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Flashcards in Mechanics of breathing Deck (26)
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Describe the process of inhalation

Inhalation is an active process that occurs when the chest wall expands, creating a negative pressure gradient between the atmospheric air and air within the lungs

  • Diaphragm increases thorax height
  • External intercostals increase anterior-posterior and left-right dimensions

Air flows into the lungs through bulk flow down its pressure gradient. 


Describe the process of exhalation

Passive process (usually).

As inhalation ceases, the lungs revert back to their original size due to the elastic recoil of lung tissue.

This creates a negative pressure gradient between the lungs and atmospheric pressure, causing air to flow via bulk flow out of the lungs. 


What provides resistance to flow?

Airway diameter and contents provide resistance to flow 


What muscles are used to facilitate forced exhalation?

  • Abdominal wall muscles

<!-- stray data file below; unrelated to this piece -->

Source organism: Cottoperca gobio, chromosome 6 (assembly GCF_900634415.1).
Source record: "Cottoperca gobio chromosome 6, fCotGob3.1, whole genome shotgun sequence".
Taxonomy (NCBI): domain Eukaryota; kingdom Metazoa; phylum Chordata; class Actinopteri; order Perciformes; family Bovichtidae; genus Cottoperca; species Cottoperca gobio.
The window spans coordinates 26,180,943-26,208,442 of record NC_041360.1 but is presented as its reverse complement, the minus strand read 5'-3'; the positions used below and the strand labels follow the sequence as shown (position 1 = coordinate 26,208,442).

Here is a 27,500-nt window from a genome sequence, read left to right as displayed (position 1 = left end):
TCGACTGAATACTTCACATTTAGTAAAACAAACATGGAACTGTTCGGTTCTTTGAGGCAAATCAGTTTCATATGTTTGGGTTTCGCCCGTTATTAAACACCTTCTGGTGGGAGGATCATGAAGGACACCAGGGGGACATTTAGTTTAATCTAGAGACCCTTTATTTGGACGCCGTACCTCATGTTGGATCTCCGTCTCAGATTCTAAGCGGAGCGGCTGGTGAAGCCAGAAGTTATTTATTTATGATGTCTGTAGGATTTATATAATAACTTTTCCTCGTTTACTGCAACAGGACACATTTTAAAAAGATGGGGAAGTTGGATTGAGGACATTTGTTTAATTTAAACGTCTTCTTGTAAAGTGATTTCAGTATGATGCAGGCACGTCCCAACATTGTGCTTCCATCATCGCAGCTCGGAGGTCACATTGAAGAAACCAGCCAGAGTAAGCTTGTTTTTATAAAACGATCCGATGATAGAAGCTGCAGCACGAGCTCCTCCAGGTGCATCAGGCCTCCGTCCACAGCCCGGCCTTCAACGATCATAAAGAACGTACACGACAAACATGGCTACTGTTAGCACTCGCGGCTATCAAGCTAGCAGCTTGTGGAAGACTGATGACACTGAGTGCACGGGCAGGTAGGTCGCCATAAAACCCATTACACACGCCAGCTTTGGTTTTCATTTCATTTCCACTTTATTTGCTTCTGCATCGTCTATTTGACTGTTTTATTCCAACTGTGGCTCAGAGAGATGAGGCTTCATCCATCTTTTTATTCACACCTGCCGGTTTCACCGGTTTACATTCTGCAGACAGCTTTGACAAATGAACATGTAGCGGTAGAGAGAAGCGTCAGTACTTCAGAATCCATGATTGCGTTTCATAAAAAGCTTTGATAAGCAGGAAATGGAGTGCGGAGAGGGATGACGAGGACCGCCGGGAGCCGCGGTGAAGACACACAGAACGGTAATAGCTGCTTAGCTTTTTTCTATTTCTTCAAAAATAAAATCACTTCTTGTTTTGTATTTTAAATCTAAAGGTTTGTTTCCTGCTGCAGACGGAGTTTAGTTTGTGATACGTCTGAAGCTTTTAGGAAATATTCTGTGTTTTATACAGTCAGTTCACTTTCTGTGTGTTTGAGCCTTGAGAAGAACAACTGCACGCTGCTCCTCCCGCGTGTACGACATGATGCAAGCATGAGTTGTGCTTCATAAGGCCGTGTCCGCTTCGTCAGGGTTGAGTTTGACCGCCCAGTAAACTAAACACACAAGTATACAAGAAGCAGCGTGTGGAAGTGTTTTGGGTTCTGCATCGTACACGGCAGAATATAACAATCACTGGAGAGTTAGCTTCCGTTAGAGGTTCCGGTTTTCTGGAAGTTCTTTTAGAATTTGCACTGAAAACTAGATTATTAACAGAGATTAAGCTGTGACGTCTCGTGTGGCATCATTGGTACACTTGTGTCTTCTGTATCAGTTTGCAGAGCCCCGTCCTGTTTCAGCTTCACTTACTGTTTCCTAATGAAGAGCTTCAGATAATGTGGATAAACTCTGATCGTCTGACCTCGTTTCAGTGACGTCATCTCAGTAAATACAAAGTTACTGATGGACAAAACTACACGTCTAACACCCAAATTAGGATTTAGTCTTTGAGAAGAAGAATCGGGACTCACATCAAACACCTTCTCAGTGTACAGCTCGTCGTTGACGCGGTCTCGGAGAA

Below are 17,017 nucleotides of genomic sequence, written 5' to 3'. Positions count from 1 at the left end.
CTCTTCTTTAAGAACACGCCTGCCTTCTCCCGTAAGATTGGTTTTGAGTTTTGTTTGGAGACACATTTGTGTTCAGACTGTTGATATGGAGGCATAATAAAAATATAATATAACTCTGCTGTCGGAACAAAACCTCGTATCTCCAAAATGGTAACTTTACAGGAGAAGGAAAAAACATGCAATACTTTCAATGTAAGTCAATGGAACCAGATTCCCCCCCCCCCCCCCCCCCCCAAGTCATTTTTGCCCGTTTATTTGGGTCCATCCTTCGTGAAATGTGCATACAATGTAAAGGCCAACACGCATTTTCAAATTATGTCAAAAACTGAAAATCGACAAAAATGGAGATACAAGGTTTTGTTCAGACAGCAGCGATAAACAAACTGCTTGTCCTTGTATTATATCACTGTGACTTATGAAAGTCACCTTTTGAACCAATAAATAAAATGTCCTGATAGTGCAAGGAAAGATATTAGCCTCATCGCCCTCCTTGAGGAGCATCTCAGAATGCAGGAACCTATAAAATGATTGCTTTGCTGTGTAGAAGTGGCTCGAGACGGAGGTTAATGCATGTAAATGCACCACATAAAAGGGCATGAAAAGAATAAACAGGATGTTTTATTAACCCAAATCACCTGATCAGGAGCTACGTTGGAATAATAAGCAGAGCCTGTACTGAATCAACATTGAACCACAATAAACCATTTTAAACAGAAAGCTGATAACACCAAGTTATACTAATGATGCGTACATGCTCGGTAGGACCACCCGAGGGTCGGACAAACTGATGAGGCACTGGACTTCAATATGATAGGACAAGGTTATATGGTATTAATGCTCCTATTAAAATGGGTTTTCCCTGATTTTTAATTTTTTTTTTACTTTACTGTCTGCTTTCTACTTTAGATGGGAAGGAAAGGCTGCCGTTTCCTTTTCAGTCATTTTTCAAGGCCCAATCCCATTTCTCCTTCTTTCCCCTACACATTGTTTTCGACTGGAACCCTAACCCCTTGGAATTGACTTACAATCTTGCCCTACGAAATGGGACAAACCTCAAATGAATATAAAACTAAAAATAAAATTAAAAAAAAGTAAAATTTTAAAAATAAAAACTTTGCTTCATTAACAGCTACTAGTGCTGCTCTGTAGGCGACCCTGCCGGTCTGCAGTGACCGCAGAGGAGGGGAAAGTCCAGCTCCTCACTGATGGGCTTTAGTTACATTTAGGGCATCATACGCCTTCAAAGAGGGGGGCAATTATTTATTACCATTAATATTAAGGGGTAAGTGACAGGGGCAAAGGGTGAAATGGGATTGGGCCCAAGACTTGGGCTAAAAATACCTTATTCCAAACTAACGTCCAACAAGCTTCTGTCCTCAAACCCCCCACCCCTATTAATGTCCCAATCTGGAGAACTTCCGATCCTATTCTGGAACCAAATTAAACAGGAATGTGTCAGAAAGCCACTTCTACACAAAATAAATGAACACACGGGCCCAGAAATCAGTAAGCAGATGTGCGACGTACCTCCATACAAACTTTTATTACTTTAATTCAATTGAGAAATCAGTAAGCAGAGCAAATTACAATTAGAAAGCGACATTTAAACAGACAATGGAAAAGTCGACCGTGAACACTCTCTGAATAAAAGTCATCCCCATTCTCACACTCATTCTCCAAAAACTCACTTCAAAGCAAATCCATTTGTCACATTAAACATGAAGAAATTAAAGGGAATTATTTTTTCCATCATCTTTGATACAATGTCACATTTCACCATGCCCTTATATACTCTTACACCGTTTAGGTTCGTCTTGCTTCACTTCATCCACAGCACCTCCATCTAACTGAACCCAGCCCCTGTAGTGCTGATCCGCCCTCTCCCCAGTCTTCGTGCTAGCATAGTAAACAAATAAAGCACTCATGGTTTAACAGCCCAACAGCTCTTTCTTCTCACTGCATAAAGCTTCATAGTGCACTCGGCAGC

• Extracartilagenous internal intercostals
  • Pectoral girdle muscles


What is the functional residual capacity?

The volume in the lungs remaining at end passive exhalation. Caused by equilibrium between thoracic wall and the lungs. 



Describe quiet respiration

Inhalation requires muscular work

Exhalation is passive process

Functional residual capacity always present in lungs. 


What is the pleural space?

What is its role?

The potential space between the pleural membranes covering the lung (visceral pleura) and the inside of the thoracic wall (parietal pleura). 

  • Provides lubrication during chest wall expansion and retraction.
  • Transfers expansile force from the chest wall to the lung 
  • Lung expands with the chest wall due to the pleural seal which keeps the pleura held tightly together. 
    • Drop in pressure in the pleural space forces lungs to expand with the chest wall. 
    • Suction from the pleural seal between the two pleura forces the lungs to expand with the chest wall 
    • Expansive force of chest wall exceeds elastic recoil of the lung. 



What nerve innervates the diaphragm?

Phrenic nerve: C3, 4 & 5


Which muscles stabilise the upper part of the chest wall (first rib)?